How to cite this article:
Sharma M, Amandeep, Mathur DM, Jeenger J. Nomophobia and its relationship with depression, anxiety, and quality of life in adolescents. Ind Psychiatry J 2019;28:231-6

How to cite this URL:
Sharma M, Amandeep, Mathur DM, Jeenger J. Nomophobia and its relationship with depression, anxiety, and quality of life in adolescents. Ind Psychiatry J [serial online] 2019 [cited 2020 Oct 24];28:231-6. Available from: https://www.industrialpsychiatry.org/text.asp?2019/28/2/231/291977



Nomophobia (a portmanteau for “no mobile phone” and phobia)[1],[2],[3],[4],[5] refers to discomfort, anxiety, nervousness, or anguish caused by being out of contact with a mobile phone.[2] The use of smartphones has increased, and this has made smartphone addiction a significant public health concern in recent years.[2] Nomophobia is considered a disorder of the contemporary digital and virtual society.[3] In general, it is the pathological fear of remaining out of touch with technology. The portable smartphones allow for shorter use periods of multiple internet-based mobile applications (“apps”) in contrast to relatively long periods of computer-based internet use. Smartphone addiction has been considered to be a technological addiction, which is defined as behavioral addictions of a nonchemical nature that involve human–machine interaction.[5]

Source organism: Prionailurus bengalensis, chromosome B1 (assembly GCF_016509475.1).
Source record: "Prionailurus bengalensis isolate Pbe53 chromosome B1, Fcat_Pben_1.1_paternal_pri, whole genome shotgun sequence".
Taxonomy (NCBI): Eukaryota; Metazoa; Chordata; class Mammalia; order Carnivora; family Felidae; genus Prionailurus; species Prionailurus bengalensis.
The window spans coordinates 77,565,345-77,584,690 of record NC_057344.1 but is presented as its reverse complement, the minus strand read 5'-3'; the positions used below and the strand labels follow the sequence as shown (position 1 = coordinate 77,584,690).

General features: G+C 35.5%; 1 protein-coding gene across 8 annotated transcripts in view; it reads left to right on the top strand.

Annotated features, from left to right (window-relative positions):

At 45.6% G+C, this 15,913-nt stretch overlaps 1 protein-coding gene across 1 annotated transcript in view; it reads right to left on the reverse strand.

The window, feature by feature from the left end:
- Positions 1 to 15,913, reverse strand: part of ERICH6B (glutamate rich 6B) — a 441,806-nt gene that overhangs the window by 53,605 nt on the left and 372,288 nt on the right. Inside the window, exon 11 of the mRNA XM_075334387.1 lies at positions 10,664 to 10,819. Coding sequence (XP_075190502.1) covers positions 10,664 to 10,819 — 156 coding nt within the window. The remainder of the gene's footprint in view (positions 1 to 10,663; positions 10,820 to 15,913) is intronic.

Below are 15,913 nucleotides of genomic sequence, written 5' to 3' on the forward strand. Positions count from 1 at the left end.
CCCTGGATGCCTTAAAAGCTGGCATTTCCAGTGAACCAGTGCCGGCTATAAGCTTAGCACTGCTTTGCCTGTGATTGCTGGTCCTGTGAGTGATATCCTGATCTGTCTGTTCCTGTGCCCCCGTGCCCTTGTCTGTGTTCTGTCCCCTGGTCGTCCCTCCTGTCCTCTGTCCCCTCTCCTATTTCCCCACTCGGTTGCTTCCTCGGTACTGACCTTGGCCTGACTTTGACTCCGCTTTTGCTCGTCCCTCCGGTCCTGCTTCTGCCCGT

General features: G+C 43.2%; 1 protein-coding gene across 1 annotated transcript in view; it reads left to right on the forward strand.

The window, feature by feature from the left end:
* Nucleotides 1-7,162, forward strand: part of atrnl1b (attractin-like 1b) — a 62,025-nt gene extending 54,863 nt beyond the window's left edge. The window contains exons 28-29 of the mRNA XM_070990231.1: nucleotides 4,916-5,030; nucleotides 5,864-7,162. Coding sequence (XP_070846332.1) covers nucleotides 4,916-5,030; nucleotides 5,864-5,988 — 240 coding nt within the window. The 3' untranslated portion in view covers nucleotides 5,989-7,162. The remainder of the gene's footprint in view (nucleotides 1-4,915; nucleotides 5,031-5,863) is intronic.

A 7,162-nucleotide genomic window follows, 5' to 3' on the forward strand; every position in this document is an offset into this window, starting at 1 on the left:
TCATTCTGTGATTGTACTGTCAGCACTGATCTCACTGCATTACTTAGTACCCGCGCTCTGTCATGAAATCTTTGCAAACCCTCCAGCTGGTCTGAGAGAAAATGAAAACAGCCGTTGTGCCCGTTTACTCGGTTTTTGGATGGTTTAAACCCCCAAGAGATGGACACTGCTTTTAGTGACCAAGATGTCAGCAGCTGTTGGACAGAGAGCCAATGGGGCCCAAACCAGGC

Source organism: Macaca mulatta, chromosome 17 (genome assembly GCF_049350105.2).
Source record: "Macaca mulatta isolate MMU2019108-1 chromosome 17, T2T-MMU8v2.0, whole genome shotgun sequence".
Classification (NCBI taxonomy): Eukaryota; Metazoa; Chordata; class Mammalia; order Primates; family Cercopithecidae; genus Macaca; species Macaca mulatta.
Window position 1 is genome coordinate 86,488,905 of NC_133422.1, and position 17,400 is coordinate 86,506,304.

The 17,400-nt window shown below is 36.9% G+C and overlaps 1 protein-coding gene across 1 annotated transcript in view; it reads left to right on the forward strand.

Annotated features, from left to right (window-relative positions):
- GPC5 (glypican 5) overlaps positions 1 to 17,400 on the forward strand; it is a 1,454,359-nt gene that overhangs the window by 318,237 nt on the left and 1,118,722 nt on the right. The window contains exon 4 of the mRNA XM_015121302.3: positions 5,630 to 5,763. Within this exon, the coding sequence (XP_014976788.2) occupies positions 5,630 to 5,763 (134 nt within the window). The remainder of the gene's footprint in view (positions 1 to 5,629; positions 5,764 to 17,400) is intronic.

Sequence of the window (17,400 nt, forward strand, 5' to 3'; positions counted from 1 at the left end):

Surveys performed in different countries and cultures[6],[7],[8],[9],[10] indicate that nomophobia is universally widespread and present. Recent literature has drawn on addiction symptoms to measure problematic,[11] compulsive,[12] heavy,[13] intensive,[14] maladaptive,[15] dependent,[16] and addictive tendencies[17] for mobile phone uses. The use of smartphones has both positive and negative impacts on the lives of people across the globe. However, studies examining the effect of nomophobia on quality of life in adolescents are limited.